I would like to say nuclear fusion for energy production. The world is in desperate need for additional sustainable energy sources, and nuclear fusion is truly an amazing candidate. However, much more research and funding are needed for achieving nuclear fusion power plants. Hence, nuclear fusion for energy production might not be the next great breakthrough, but hopefully it will be the next next one. And for sure: it will be great.

What should be done to increase the number of female scientists and female professors?

I believe that the first step is to introduce science in a fun and intriguing way as a possible carrier path for girls while they are still in primary and secondary school. Next step is to open the possibility for fewer and shorter external research stays, less travelling and years without first-author publications without losing scientific credibility in order to make room for pregnancy and the start of a new family life.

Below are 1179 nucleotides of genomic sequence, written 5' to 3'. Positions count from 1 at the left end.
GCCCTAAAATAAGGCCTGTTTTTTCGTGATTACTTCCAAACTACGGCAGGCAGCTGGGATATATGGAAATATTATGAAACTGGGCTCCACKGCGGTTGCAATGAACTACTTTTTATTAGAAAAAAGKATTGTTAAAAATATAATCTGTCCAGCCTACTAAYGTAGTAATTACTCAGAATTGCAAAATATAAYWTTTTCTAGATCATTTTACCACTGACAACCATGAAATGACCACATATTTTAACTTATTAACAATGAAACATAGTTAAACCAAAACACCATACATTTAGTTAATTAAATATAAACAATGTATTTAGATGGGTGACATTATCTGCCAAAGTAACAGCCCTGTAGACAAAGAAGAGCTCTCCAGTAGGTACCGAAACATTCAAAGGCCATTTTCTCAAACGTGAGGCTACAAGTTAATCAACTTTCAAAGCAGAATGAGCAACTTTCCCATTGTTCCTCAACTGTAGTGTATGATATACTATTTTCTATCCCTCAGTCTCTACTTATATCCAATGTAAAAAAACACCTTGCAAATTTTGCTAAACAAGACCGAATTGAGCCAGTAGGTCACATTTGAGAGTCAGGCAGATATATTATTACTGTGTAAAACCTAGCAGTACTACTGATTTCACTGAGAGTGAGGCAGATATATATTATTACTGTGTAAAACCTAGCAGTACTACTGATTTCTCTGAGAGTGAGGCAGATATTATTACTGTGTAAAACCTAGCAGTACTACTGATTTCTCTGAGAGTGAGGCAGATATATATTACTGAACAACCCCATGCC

About Ulrike Böhm

Ulrike Boehm is a physicist and science enthusiast. She works as a research specialist at the Advanced Imaging Center at the HHMI Janelia Research Campus in the United States. She did her PhD studies at the Max Planck Institute for Biophysical Chemistry in Göttingen in the Department of NanoBiophotonics of Nobel Laureate Stefan Hell. She loves to develop and build tools to image, probe and manipulate biological structures. Furthermore, she is passionate about science communication and open science and is a huge advocate for women in science.